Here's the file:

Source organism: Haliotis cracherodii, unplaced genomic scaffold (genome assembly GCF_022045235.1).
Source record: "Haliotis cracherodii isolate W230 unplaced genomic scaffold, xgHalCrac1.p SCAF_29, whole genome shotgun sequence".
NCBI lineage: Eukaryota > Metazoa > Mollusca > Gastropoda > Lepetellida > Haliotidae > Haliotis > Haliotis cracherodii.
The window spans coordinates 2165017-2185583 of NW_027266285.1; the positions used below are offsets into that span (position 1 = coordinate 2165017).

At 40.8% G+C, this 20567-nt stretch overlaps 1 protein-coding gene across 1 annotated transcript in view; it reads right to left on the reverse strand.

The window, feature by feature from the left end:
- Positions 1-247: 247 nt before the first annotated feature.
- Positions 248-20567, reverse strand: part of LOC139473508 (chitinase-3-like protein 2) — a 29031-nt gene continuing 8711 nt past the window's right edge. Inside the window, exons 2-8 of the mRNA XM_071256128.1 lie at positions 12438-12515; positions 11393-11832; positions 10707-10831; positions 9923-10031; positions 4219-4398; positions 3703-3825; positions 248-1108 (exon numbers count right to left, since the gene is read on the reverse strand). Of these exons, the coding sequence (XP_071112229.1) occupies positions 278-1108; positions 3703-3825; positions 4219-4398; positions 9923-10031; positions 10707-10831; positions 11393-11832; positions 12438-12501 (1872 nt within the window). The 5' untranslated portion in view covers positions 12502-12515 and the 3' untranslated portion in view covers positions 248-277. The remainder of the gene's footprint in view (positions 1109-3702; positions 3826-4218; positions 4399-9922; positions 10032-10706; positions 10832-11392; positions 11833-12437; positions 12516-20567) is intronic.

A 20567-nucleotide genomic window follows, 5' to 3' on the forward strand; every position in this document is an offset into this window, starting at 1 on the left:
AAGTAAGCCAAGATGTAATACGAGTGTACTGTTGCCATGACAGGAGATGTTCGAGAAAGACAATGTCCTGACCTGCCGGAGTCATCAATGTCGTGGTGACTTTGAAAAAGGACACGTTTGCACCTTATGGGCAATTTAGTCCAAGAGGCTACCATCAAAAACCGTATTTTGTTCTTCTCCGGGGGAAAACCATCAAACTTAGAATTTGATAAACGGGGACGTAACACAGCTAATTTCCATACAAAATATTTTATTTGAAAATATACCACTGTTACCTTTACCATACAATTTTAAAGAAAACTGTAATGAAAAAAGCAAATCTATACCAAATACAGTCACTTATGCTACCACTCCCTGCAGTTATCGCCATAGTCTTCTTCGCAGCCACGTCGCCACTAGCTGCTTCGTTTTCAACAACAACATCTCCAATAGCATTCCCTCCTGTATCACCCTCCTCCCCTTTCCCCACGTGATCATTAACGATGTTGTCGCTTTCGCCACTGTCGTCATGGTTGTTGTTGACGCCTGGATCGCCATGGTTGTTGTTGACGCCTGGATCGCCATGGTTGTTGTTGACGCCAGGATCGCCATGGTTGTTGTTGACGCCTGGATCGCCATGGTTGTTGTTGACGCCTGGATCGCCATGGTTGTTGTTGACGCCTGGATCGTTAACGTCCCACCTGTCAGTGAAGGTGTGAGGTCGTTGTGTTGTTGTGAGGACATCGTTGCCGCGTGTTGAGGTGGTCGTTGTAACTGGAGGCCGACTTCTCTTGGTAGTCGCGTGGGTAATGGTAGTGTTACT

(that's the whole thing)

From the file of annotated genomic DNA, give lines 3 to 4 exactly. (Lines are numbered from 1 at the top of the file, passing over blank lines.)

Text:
NCBI lineage: Eukaryota > Metazoa > Mollusca > Gastropoda > Lepetellida > Haliotidae > Haliotis > Haliotis cracherodii.
The window spans coordinates 2165017-2185583 of NW_027266285.1; the positions used below are offsets into that span (position 1 = coordinate 2165017).